The project lies at the intersection of logic, decision theory, and philosophy of probability. Central questions include: how should we approach risky decisions (especially those with a small probability of a catastrophic outcome)?; is standard probability theory the best way to represent uncertainty?; how should we represent uncertainty about uncertainty (e.g., “unknown unknowns”)? Such questions are central to philosophical work on risk but they’re also important for applications of decision theory to public policy, management decisions, and public perceptions of risk. Relevant examples include: the recent Australian bushfires, the COVID-19 pandemic, the current mass extinction crisis, and climate change. We would welcome project proposals that explore the social relevance of risk as well as more technical proposals looking at philosophical and mathematical issues in risk management.
To be successful in your PhD application you will have (i) a strong background in philosophy generally and especially in the more technical areas of philosophy (e.g., logic, decision theory, and formal epistemology), (ii) a well-developed and feasible research proposal, (iii) strong letters of reference and (iv) an ability to undertake original research.
We strongly encourage First Nations candidates to apply.
The Chief Investigators will supervise the student based on their expertise and candidate preference.
The successful PhD candidate will be based on the Camperdown Campus of The University of Sydney.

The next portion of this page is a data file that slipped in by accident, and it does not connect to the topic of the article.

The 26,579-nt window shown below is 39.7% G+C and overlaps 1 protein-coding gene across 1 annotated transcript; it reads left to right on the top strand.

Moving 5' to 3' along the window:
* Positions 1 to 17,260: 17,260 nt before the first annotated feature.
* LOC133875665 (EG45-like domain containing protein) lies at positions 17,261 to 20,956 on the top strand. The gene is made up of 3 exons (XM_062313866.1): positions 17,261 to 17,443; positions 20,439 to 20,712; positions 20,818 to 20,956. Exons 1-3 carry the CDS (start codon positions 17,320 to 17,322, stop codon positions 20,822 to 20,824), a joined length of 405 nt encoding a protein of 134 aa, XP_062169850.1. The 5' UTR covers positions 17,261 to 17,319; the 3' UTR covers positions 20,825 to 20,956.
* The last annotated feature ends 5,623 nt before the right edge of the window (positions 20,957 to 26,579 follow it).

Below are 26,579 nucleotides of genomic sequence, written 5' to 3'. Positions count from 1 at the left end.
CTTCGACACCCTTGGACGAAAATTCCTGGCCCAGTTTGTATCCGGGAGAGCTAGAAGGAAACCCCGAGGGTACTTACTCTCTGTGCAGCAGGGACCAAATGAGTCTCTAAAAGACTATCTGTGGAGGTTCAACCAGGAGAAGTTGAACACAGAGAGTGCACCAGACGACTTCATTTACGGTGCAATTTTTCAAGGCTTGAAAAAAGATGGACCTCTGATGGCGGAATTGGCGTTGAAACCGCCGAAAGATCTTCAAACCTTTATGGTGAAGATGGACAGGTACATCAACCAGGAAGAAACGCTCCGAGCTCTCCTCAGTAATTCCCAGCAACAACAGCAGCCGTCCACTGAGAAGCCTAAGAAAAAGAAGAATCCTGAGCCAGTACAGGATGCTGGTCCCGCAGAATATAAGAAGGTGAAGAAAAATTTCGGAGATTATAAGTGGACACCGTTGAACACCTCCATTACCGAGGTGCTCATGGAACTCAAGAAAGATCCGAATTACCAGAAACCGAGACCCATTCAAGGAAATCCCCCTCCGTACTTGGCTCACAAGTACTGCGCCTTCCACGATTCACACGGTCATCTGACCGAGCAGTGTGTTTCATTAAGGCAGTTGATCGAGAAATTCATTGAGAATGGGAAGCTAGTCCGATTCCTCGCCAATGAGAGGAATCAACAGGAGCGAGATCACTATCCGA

The aim of this project is to advance our knowledge of risk and decision making, addressing various problems with existing accounts, and applying such new knowledge to practical applications found in public policy and risk management.
This project is in the area of formal philosophy, one of the five key strengths of the 5-star, ERA-ranked philosophy department at the University of Sydney. The PhD candidate would enjoy the benefits of working with leading scholars at the University of Sydney as well as with our large, international research networks. The successful PhD student will be mentored in all aspects of becoming a successful researcher, including working as part of a collaborative research team.
Applicants are invited to submit a proposal for PhD research that aligns directly to this project and makes a contribution contextualising past, present, and future occupation of island environments.
Prospective candidates may qualify for direct entry into the PhD program, if their research proposal (see above) is accepted and they satisfy one of the criteria listed below.
For more information regarding applying for a PhD refer to the course details for Doctor of Philosophy (Arts and Social Sciences).
Please also refer to guidelines for preparing a research proposal.
A number of scholarships are available to support your studies.
These scholarships will provide a stipend allowance of $35,000 per annum for up to 3.5 years. Successful international students will also receive a tuition fee scholarship for up to 3.5 years.